Charlie's girl lived it up as ex-husband made millions
There are plenty of back stories emerging from the highly publicized sightings and announced wedding plans of Florida Gov. Charlie Crist and New York socialite Carole Rome. It's been suggested this is a pairing of political expediency to help Crist toward a vice presidential spot on the John McCain ticket, or a rebound romance for Rome following her divorce from businessman Todd Rome.
Documents chronicling the Rome divorce are telling. The Romes married in 1993, and court files portray how Carole Rome has since enjoyed a "luxurious and lavish" lifestyle, with a personal driver in New York and Florida, nannies and second and third homes.
Todd Rome says in court files that his ex-wife had insatiable spending habits and a habit of becoming dissatisfied with a new home as soon as it was built. "In the first 11 years of our marriage, we lived for an average period of one to two years in a succession of no less than five apartments and three houses," Todd Rome states. He estimates she earns about $1.5-million a year.
What isn't elaborated upon is the unusual history of Todd Rome's business career. He's a huge fan of the 1987 movie Wall Street because he appreciates the aggressive investment style of the Gordon Gekko character played by Michael Douglas. He liked the movie enough to name his current business — Blue Star — of brokering private jet flights for rich people after the movie's fictitious airline that was the target of a hostile takeover attempt by Gekko. "It's our generation's favorite movie," Todd Rome has said in interviews.
Todd Rome and business partner Ricky Sitomer started in the securities business in 1990 with Stratton Oakmont, a brokerage shut down by regulators for fraud after they left. Since then, Stratton's infamy has soared as a boiler room operation specializing in classic high-pressure, "pump and dump" stock selling. Stratton Oakmont founder Jordan Belfort published a tell-too-much, catch-me-if-you-can book last year called The Wolf of Wall Street that portrayed a snub-the-rules, manipulate-the-client world full of easy money and drugs.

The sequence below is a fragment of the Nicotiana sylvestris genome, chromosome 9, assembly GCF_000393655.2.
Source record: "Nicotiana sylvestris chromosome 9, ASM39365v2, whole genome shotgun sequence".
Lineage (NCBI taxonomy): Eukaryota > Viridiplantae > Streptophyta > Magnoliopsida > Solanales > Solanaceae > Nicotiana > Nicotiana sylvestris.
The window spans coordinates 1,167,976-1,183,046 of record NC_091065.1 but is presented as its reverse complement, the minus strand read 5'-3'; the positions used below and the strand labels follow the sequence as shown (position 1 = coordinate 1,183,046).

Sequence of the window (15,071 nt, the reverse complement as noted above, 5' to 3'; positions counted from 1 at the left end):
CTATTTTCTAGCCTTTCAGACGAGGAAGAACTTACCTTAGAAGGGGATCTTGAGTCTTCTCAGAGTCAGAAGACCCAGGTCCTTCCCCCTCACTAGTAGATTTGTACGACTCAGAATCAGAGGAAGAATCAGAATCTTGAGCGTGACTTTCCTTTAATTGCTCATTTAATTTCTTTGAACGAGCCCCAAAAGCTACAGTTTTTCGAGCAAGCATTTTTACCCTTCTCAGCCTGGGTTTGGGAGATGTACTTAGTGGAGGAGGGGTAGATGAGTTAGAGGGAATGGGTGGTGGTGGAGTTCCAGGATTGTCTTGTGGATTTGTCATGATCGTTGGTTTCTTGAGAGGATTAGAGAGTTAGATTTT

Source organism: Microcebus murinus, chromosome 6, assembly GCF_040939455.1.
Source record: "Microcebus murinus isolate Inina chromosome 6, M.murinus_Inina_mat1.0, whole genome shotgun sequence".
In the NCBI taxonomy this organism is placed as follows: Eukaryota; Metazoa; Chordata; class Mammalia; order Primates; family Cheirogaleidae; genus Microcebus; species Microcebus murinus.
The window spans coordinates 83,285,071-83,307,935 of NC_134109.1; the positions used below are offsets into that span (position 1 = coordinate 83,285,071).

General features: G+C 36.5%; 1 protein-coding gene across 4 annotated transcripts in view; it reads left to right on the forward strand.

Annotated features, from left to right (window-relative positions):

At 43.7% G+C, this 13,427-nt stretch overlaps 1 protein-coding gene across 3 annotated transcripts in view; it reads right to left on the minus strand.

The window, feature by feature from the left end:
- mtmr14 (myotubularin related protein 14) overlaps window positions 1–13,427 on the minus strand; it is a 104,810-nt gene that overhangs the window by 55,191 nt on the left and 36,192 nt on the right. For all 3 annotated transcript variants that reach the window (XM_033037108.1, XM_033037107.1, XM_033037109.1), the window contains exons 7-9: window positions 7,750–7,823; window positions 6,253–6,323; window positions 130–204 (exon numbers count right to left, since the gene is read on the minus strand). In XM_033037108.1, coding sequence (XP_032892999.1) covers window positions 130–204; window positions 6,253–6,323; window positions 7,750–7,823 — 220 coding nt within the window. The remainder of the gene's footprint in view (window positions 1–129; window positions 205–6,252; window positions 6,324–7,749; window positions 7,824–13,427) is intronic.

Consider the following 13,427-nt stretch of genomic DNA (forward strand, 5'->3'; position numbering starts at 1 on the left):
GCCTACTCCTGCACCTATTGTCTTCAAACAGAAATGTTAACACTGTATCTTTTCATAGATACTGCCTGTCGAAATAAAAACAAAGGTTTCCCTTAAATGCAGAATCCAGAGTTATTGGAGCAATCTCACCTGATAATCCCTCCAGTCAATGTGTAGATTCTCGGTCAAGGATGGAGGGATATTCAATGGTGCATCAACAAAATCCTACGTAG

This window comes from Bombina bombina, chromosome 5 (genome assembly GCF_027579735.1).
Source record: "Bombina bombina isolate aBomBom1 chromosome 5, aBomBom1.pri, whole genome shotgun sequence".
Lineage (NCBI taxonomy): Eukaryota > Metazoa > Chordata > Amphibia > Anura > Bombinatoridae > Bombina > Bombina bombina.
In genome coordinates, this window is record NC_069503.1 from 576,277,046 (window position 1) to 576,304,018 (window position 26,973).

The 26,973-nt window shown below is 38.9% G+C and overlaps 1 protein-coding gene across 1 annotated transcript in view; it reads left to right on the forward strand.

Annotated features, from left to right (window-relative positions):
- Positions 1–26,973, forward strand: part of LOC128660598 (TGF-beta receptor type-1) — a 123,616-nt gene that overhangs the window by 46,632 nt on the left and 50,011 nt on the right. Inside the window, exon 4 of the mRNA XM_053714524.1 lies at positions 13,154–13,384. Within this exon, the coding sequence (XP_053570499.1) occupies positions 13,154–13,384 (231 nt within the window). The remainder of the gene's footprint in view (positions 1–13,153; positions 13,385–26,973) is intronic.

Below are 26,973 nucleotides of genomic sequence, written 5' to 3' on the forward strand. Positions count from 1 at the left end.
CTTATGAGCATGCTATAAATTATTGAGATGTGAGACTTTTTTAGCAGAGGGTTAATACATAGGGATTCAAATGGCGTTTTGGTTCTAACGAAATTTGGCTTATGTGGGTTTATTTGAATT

Rome and Sitomer in 1994 opened their own firm, Millennium Securities. In 2001, the firm settled a case brought by the National Association of Securities Dealers accusing it of making $5-million in illegal profits from a 1996 initial public offering. The firm agreed to give back more than $1-million, while not admitting or denying wrongdoing. Sitomer was the target of 33 complaints from clients, who recouped more than $1.5-million, and was barred from the securities industry.
Superhero's effort called for to turn around Wachovia
Is Bob Steel a Man of Steel? He may need some superpowers in his new role as CEO of giant-but-beleaguered Wachovia Bank, a North Carolina institution that also happens to be one of the largest banks operating in Florida. Not only has Wachovia's stock been battered, but just last week the headquarters of its Wachovia Securities unit in St. Louis was being probed by regulators looking at its auction-rate securities sales practices. Steel, 56 and a former U.S. Treasury official and Goldman Sachs executive, succeeded Ken Thompson, who was ousted in June.
It may take Pearlman a while to repay $300M at $1.15 an hour
Lou Pearlman and federal authorities last week agreed on how much the former boy band promoter swindled from banks and investors in a decadeslong scam: $300-million. That's how much he's supposed to repay, at a minimum, for restitution on the fraud conviction for which he's serving a 25-year prison sentence. Investigators have found Pearlman's money is apparently gone with the collapse of his Ponzi scheme.
There's always his pay from a prison job. That could range from 12 cents an hour to $1.15 an hour for top-scale factory work. Scammed investors are not holding their collective breath.
Times Staff Writer